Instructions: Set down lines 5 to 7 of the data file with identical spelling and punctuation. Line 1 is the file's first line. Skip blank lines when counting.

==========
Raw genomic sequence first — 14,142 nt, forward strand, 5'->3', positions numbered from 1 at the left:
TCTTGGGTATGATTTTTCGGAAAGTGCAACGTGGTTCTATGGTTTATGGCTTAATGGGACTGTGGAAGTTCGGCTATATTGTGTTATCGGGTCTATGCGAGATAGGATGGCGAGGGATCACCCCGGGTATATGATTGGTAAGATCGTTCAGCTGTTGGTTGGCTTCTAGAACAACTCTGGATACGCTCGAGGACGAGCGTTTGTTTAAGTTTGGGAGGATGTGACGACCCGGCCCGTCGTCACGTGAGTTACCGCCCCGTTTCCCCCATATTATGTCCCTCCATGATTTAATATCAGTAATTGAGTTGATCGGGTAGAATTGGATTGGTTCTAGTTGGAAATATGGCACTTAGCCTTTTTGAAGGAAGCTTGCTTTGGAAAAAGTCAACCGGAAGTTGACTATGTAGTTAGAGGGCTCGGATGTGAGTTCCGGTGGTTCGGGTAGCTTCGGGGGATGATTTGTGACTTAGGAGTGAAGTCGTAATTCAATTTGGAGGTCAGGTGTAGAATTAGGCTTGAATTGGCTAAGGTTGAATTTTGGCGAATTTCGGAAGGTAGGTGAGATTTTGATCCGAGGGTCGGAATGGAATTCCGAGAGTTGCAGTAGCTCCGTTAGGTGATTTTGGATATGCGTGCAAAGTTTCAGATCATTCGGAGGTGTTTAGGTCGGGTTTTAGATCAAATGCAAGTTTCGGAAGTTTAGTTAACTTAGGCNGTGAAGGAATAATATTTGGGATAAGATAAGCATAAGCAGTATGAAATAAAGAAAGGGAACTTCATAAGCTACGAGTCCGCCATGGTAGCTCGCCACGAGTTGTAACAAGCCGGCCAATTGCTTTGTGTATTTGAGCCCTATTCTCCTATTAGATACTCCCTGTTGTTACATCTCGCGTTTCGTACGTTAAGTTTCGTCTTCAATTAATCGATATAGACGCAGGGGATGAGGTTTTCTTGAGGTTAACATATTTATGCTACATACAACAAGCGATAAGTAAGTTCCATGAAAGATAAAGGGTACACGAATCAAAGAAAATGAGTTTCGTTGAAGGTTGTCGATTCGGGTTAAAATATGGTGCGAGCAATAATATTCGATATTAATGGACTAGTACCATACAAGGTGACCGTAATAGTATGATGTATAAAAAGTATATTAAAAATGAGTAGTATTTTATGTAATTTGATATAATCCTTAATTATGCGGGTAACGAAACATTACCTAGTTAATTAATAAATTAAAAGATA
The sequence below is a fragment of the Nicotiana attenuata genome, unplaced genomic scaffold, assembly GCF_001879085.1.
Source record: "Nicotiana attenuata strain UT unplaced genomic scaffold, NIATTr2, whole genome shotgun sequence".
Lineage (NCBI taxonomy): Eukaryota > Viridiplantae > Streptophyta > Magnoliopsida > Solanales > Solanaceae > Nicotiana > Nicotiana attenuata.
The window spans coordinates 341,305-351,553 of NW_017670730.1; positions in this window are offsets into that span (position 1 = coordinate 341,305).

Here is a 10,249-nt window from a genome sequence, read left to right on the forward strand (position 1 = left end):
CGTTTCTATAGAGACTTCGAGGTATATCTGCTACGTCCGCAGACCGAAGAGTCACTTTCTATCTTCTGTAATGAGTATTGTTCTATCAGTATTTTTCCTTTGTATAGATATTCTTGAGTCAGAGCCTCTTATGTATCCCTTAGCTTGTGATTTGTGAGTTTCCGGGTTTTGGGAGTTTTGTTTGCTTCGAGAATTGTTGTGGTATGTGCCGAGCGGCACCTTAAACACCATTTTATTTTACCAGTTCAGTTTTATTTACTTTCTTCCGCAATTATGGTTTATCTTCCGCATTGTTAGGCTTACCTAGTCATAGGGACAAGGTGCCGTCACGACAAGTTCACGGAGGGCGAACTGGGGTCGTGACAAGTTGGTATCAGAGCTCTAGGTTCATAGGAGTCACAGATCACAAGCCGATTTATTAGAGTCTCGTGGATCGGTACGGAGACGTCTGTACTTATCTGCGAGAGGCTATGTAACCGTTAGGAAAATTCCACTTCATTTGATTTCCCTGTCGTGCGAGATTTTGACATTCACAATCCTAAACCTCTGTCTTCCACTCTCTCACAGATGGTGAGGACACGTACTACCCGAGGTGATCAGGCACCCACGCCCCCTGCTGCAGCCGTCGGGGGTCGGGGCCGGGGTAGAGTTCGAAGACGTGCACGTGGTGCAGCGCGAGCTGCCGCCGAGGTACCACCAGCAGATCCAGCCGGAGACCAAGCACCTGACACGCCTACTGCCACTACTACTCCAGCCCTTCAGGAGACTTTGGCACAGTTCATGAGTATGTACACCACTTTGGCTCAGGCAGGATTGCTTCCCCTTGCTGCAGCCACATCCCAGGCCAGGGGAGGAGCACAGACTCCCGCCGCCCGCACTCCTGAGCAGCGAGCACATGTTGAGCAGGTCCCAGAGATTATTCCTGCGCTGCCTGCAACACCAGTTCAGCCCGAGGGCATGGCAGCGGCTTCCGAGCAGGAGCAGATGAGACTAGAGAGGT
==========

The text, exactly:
Lineage (NCBI taxonomy): Eukaryota > Viridiplantae > Streptophyta > Magnoliopsida > Solanales > Solanaceae > Nicotiana > Nicotiana attenuata.
The window spans coordinates 341,305-351,553 of NW_017670730.1; positions in this window are offsets into that span (position 1 = coordinate 341,305).

Here is a 10,249-nt window from a genome sequence, read left to right on the forward strand (position 1 = left end):